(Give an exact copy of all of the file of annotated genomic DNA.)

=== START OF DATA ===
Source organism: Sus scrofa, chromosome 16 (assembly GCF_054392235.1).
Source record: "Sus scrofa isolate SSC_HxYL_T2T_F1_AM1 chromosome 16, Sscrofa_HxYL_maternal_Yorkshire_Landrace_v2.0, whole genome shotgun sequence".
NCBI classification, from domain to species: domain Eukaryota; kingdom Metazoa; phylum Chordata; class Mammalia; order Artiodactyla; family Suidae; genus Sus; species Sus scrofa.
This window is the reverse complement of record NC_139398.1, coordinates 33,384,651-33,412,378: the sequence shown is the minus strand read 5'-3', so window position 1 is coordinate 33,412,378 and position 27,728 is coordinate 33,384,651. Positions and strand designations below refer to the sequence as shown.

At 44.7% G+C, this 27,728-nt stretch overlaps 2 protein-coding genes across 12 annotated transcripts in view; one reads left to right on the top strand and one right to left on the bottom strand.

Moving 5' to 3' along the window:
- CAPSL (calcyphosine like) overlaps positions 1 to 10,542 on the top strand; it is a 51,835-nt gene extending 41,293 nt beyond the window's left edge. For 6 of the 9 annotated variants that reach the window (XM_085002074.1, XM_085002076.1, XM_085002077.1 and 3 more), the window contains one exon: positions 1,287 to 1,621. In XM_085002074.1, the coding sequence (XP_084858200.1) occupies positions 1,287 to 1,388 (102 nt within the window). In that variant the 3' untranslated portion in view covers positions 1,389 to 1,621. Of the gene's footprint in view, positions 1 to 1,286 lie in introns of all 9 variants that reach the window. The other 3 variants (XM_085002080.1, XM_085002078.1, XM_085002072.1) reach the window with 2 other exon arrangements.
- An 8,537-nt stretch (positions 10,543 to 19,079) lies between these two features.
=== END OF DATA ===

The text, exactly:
Source organism: Sus scrofa, chromosome 16 (assembly GCF_054392235.1).
Source record: "Sus scrofa isolate SSC_HxYL_T2T_F1_AM1 chromosome 16, Sscrofa_HxYL_maternal_Yorkshire_Landrace_v2.0, whole genome shotgun sequence".
NCBI classification, from domain to species: domain Eukaryota; kingdom Metazoa; phylum Chordata; class Mammalia; order Artiodactyla; family Suidae; genus Sus; species Sus scrofa.
This window is the reverse complement of record NC_139398.1, coordinates 33,384,651-33,412,378: the sequence shown is the minus strand read 5'-3', so window position 1 is coordinate 33,412,378 and position 27,728 is coordinate 33,384,651. Positions and strand designations below refer to the sequence as shown.

At 44.7% G+C, this 27,728-nt stretch overlaps 2 protein-coding genes across 12 annotated transcripts in view; one reads left to right on the top strand and one right to left on the bottom strand.

Moving 5' to 3' along the window:
- CAPSL (calcyphosine like) overlaps positions 1 to 10,542 on the top strand; it is a 51,835-nt gene extending 41,293 nt beyond the window's left edge. For 6 of the 9 annotated variants that reach the window (XM_085002074.1, XM_085002076.1, XM_085002077.1 and 3 more), the window contains one exon: positions 1,287 to 1,621. In XM_085002074.1, the coding sequence (XP_084858200.1) occupies positions 1,287 to 1,388 (102 nt within the window). In that variant the 3' untranslated portion in view covers positions 1,389 to 1,621. Of the gene's footprint in view, positions 1 to 1,286 lie in introns of all 9 variants that reach the window. The other 3 variants (XM_085002080.1, XM_085002078.1, XM_085002072.1) reach the window with 2 other exon arrangements.
- An 8,537-nt stretch (positions 10,543 to 19,079) lies between these two features.